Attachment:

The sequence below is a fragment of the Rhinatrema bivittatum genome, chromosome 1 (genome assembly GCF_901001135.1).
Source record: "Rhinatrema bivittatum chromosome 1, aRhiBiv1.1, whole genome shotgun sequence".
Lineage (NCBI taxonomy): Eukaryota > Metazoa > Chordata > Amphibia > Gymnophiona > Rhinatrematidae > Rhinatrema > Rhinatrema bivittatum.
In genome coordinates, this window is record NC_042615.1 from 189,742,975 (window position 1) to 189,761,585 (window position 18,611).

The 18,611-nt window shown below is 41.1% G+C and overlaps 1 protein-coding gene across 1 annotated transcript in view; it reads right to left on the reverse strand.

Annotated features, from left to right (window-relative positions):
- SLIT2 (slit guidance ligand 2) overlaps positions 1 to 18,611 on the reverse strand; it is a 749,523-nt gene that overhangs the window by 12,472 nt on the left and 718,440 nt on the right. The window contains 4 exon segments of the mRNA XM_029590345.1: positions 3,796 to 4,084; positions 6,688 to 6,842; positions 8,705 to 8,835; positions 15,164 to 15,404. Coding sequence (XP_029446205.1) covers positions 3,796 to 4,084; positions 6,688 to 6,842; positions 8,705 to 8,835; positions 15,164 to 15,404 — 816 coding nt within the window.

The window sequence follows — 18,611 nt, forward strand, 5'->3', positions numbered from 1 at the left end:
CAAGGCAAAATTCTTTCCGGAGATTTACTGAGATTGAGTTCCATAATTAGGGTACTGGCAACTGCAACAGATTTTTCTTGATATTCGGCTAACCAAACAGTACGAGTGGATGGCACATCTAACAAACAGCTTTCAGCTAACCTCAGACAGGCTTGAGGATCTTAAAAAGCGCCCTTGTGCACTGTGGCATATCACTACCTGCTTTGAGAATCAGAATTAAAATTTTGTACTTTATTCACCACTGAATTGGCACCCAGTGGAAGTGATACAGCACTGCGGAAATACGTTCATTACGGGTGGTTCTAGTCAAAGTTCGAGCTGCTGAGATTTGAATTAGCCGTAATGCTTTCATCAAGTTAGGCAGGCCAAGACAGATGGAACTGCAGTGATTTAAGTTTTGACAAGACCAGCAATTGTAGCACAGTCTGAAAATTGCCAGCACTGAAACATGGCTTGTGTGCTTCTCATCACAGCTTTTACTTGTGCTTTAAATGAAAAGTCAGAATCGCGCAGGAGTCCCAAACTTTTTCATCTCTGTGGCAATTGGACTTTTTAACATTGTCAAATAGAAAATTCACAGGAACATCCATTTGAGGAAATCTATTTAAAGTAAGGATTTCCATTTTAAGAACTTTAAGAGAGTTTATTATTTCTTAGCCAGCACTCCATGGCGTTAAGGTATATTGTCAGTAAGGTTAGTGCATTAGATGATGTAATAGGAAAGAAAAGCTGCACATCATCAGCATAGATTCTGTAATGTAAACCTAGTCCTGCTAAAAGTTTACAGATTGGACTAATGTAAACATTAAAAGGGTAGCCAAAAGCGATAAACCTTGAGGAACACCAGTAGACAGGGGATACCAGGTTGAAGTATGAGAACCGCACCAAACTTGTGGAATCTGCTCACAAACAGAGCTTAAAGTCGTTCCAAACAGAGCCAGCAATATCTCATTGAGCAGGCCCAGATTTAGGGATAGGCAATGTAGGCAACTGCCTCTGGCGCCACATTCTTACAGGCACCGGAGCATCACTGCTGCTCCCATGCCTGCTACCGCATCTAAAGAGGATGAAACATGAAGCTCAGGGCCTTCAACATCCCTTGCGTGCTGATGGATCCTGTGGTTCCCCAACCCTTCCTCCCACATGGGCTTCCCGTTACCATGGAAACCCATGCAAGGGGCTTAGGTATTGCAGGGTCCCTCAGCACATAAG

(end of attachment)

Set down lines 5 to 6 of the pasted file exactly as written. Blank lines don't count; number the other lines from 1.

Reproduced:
The 18,611-nt window shown below is 41.1% G+C and overlaps 1 protein-coding gene across 1 annotated transcript in view; it reads right to left on the reverse strand.

Annotated features, from left to right (window-relative positions):